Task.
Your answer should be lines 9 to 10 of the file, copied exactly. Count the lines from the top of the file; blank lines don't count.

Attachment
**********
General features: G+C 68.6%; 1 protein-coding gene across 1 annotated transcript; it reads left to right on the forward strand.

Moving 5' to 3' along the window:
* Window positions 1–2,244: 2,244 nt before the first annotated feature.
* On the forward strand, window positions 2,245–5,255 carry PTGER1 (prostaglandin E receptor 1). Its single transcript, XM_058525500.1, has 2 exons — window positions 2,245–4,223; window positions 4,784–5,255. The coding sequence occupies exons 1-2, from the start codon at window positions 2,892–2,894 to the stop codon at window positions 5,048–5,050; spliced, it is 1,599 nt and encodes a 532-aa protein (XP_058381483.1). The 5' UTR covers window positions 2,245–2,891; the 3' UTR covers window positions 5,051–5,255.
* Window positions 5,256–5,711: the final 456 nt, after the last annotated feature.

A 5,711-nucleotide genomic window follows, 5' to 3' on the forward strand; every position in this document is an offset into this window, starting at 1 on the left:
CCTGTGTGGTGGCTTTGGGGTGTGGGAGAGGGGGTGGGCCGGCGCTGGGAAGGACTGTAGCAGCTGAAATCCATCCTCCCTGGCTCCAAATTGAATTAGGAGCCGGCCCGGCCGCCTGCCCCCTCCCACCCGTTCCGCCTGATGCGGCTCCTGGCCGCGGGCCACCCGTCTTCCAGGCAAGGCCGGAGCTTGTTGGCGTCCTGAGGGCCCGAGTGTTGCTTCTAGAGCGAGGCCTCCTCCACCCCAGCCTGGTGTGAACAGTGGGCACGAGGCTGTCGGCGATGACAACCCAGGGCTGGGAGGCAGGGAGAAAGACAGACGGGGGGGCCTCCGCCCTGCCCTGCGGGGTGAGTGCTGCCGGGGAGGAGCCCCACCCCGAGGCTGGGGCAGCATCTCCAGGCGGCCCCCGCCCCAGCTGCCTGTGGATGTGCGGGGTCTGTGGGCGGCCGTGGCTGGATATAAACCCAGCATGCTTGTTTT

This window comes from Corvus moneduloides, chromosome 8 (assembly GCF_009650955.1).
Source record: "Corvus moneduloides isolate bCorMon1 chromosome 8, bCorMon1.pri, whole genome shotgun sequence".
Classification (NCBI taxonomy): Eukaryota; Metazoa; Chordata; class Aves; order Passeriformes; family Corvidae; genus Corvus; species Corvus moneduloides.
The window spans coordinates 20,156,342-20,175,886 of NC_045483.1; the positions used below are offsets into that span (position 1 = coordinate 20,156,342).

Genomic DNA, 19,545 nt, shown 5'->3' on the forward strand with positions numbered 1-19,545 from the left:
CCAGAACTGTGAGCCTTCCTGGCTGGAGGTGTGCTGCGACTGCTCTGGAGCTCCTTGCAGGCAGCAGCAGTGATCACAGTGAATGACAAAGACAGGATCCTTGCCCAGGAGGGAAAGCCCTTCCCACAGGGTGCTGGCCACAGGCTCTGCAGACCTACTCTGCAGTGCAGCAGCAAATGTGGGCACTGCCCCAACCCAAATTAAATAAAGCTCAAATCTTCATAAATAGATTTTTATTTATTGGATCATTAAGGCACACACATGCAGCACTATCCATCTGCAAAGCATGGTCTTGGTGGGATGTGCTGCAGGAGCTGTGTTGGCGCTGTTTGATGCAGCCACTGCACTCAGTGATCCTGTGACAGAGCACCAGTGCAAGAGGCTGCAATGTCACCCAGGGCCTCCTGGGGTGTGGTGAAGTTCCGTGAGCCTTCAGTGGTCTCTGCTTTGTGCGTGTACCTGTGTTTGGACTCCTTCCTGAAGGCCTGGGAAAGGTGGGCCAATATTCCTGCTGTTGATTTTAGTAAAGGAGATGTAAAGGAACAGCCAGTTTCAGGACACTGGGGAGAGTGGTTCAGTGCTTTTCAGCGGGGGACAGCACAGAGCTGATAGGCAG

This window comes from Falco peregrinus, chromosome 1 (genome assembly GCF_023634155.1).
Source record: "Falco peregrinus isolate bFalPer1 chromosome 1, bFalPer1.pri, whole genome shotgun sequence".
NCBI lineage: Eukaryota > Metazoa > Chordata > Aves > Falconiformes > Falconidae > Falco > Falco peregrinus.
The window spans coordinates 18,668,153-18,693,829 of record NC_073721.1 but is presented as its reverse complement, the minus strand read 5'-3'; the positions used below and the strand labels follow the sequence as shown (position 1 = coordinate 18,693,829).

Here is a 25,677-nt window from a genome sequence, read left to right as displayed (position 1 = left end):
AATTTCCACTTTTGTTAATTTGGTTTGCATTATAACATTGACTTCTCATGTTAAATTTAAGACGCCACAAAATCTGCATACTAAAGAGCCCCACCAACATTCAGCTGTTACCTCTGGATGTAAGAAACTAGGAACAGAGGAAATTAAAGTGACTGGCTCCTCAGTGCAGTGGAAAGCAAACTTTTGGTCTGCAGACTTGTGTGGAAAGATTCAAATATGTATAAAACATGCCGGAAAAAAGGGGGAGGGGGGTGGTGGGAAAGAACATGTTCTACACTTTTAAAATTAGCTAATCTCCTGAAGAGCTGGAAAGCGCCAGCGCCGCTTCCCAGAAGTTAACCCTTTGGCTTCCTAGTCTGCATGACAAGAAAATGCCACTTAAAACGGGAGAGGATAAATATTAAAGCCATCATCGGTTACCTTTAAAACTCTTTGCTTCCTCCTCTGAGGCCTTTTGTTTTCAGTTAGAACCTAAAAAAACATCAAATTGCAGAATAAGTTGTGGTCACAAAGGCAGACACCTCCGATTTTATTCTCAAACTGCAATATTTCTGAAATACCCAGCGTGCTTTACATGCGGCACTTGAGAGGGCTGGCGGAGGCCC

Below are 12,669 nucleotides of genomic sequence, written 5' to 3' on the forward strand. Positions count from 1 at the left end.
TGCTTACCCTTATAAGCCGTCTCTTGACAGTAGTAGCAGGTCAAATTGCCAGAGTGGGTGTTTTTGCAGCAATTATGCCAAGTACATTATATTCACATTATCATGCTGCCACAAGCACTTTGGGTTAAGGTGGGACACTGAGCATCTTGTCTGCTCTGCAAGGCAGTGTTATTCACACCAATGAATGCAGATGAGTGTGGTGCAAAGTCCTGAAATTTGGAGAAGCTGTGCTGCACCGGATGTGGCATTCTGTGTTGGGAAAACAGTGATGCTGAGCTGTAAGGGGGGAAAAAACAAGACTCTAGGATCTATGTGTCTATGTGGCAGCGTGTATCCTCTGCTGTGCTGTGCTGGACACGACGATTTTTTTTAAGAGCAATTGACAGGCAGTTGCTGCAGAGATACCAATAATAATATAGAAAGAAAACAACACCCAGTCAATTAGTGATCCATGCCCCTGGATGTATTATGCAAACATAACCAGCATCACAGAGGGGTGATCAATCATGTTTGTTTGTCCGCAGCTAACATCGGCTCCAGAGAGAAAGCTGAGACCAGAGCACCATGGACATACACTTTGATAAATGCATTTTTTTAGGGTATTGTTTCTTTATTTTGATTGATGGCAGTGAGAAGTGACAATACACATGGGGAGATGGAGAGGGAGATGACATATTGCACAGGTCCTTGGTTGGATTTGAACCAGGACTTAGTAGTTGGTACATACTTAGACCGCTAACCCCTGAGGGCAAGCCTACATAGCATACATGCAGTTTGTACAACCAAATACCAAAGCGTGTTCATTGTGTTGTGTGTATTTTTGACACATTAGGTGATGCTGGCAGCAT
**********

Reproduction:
Source record: "Corvus moneduloides isolate bCorMon1 chromosome 8, bCorMon1.pri, whole genome shotgun sequence".
Classification (NCBI taxonomy): Eukaryota; Metazoa; Chordata; class Aves; order Passeriformes; family Corvidae; genus Corvus; species Corvus moneduloides.